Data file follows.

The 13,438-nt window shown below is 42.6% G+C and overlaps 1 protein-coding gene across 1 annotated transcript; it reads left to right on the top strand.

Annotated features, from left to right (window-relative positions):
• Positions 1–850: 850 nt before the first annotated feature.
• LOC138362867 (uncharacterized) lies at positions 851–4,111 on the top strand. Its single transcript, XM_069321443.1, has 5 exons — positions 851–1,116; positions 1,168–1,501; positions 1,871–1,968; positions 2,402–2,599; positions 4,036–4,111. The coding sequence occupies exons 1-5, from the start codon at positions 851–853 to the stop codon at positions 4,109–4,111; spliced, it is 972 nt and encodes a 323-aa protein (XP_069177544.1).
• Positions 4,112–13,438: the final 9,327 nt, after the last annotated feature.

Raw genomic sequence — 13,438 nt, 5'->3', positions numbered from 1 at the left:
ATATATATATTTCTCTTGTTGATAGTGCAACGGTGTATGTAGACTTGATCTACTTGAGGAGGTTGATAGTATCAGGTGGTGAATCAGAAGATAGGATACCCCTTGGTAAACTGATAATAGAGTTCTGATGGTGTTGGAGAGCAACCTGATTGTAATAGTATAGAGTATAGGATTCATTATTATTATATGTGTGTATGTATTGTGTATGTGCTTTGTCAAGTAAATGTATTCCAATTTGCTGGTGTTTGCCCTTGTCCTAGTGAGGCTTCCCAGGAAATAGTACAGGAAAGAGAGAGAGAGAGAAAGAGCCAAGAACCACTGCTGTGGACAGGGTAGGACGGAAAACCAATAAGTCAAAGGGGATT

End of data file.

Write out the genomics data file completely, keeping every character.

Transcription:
The 13,438-nt window shown below is 42.6% G+C and overlaps 1 protein-coding gene across 1 annotated transcript; it reads left to right on the top strand.

Annotated features, from left to right (window-relative positions):
• Positions 1–850: 850 nt before the first annotated feature.
• LOC138362867 (uncharacterized) lies at positions 851–4,111 on the top strand. Its single transcript, XM_069321443.1, has 5 exons — positions 851–1,116; positions 1,168–1,501; positions 1,871–1,968; positions 2,402–2,599; positions 4,036–4,111. The coding sequence occupies exons 1-5, from the start codon at positions 851–853 to the stop codon at positions 4,109–4,111; spliced, it is 972 nt and encodes a 323-aa protein (XP_069177544.1).
• Positions 4,112–13,438: the final 9,327 nt, after the last annotated feature.

Raw genomic sequence — 13,438 nt, 5'->3', positions numbered from 1 at the left:
ATATATATATTTCTCTTGTTGATAGTGCAACGGTGTATGTAGACTTGATCTACTTGAGGAGGTTGATAGTATCAGGTGGTGAATCAGAAGATAGGATACCCCTTGGTAAACTGATAATAGAGTTCTGATGGTGTTGGAGAGCAACCTGATTGTAATAGTATAGAGTATAGGATTCATTATTATTATATGTGTGTATGTATTGTGTATGTGCTTTGTCAAGTAAATGTATTCCAATTTGCTGGTGTTTGCCCTTGTCCTAGTGAGGCTTCCCAGGAAATAGTACAGGAAAGAGAGAGAGAGAGAAAGAGCCAAGAACCACTGCTGTGGACAGGGTAGGACGGAAAACCAATAAGTCAAAGGGGATT